Giving back

High school organization calls students to donate grant monies to nonprofits

Advertisement

Meagan Rader joined El Pomar Youth in Community Service as a way to appeal to college admissions officers and future employers.

But once she got involved, Rader realized EPYCS is about much more.

"The main reason I joined was because it would look good on my resume," the Moffat County High School junior said. "When I learned more about it, it's more about morals and the importance of giving back to the community."

That's precisely the message Anita Allen, El Pomar Foundation adviser for the northwest region, wants students to grasp. She led the first block meeting of the year for the region Wednesday at Moffat County High School.

The region also includes Hayden High, Meeker High, Soroco High, Steamboat Springs High and Lowell Whiteman schools. About 15 students per school participate.

"It's a great way for students to give back to the community that gives them so much," Allen said.

The El Pomar Foundation asks Colorado high school students to distribute grant money the foundation gives them. EPYCS students must raise $500, then the foundation gives them $7,500 to divvy among qualifying agencies.

"It's not very often that students are empowered with money," Allen said.

Corrie Scott, Moffat County High School's EPYCS adviser, said EPYCS was started in Craig six years ago. El Pomar contacted the school about beginning a program at the high school.

In Moffat County, EPYCS participants are taken from the Key Club and Youth United Way groups. El Pomar contacted the school the same year Scott started Youth United Way.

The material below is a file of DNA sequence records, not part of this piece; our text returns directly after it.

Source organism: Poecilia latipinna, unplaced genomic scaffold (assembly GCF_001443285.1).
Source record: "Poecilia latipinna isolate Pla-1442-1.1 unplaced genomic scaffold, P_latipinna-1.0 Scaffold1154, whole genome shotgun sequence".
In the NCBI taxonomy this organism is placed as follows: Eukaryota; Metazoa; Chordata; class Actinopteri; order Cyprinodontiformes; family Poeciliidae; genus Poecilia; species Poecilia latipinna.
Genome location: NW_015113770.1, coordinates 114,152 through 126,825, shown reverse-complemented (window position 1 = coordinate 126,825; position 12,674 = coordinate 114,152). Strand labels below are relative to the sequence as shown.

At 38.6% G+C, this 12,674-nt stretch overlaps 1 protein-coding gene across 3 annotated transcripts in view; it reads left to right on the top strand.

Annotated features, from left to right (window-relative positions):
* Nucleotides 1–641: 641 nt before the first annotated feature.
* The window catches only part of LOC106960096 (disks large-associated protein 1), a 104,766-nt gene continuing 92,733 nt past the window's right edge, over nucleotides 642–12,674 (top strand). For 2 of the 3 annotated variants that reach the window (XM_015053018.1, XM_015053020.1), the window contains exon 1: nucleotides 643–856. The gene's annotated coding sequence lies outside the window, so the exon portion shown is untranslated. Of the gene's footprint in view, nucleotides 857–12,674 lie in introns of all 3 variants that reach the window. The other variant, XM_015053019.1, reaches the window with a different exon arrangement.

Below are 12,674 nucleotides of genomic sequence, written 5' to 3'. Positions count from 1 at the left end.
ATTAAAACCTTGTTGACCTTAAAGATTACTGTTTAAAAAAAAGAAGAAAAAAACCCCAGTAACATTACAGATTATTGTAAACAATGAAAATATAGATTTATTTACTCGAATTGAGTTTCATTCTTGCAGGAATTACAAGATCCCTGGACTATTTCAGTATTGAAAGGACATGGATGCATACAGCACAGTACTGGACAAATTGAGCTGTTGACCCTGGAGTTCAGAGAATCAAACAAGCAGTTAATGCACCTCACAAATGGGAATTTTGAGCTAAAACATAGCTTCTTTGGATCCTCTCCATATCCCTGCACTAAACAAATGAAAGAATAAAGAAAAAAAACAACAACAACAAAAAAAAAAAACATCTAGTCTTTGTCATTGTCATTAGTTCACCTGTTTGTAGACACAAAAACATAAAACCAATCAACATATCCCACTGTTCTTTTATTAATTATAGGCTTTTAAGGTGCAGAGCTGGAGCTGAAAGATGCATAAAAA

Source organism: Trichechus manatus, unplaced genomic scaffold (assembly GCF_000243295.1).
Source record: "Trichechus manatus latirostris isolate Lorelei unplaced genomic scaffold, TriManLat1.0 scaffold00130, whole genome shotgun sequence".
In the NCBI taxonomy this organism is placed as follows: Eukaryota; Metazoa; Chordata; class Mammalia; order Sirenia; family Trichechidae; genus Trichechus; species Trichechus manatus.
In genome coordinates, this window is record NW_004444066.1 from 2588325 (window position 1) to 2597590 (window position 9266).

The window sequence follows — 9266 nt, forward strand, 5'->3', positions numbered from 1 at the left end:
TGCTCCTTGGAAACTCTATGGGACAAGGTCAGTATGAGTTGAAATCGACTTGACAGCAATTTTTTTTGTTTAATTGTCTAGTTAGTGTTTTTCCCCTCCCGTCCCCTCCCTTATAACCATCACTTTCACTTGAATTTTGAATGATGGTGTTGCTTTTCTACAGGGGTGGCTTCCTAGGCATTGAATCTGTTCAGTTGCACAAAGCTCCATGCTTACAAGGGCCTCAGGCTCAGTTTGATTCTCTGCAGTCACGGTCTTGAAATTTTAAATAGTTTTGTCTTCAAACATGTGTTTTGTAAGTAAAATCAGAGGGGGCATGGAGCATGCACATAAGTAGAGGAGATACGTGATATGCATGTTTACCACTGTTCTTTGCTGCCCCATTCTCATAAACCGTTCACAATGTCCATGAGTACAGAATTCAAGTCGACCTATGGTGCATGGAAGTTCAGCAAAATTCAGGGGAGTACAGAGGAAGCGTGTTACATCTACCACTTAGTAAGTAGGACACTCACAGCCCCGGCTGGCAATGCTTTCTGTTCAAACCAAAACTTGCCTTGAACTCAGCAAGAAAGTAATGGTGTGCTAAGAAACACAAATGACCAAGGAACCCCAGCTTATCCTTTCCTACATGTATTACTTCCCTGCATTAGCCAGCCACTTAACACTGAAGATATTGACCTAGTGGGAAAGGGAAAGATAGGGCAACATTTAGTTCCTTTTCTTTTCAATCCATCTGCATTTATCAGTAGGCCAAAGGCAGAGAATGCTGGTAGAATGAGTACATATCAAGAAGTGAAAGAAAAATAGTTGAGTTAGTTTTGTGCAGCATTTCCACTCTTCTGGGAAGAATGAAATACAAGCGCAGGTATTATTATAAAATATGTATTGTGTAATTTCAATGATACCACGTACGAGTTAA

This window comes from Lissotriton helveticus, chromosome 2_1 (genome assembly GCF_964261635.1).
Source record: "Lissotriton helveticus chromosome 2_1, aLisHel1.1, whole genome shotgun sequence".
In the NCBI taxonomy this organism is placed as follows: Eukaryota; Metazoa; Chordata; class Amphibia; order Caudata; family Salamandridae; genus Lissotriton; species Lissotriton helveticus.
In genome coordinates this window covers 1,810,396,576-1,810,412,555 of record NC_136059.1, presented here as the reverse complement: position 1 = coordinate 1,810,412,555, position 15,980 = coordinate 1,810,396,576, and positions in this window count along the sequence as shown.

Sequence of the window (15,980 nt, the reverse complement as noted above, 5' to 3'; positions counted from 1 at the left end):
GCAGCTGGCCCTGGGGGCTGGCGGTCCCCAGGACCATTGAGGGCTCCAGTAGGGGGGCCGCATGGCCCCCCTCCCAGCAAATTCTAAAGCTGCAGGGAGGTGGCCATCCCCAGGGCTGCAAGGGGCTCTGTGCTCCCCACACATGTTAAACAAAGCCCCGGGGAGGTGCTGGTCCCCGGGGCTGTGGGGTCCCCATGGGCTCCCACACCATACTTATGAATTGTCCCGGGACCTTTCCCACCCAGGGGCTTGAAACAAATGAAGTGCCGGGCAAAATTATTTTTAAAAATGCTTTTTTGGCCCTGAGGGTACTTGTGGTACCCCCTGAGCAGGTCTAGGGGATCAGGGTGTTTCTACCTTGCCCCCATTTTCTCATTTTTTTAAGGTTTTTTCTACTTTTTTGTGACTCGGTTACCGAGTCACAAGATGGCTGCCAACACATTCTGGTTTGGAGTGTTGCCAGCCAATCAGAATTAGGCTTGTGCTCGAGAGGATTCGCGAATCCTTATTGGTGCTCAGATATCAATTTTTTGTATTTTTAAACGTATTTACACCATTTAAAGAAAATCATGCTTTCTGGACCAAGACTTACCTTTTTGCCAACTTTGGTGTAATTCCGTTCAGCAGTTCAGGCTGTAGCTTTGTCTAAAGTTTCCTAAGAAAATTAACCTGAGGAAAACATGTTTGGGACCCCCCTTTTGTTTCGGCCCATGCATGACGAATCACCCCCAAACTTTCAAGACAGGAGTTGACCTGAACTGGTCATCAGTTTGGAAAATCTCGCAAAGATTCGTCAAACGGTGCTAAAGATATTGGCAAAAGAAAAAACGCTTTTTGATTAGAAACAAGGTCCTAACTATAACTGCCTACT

"This just ties in so perfectly with what we do," Scott said. "It all fell into place the same year."

Scott said the organization teaches students responsibility and the importance of being involved in the community.

The group raises its local funds through mum sales during the high school's homecoming week. She also plans to sell concessions during the Craig-Steamboat basketball game in February.

Students conduct surveys in their schools to determine what types of programs students value. Then, schools each draft individual mission statements for the year.

Nonprofit agencies that fit that mission statement may apply for a portion of the grant money.

Moffat County's mission statement includes agencies that focus on education, youth and family.

Scott said the group typically allocates funds for eight to 10 organizations.

She said teachers and administrators may also apply for funds, perhaps for items or programs that are not in their budgets.

"This is the perfect opportunity for them to do that," Scott said.

Statewide, the program will donate about $1.1 million this year. The program is in place in 140 schools in 60 of 64 counties, Allen said.

The deadline to apply for EPYCS funds is Jan. 12. The winners are notified by mid-February and are recognized at a ceremony in May.

To apply, an agency must be a 501(c)3, and must provide their documentation of that status, or must be part of a school district. Visit https://epycs.elpomar.org for an application. For more information, call Scott at 824-6222.

Commenting has been disabled for this item.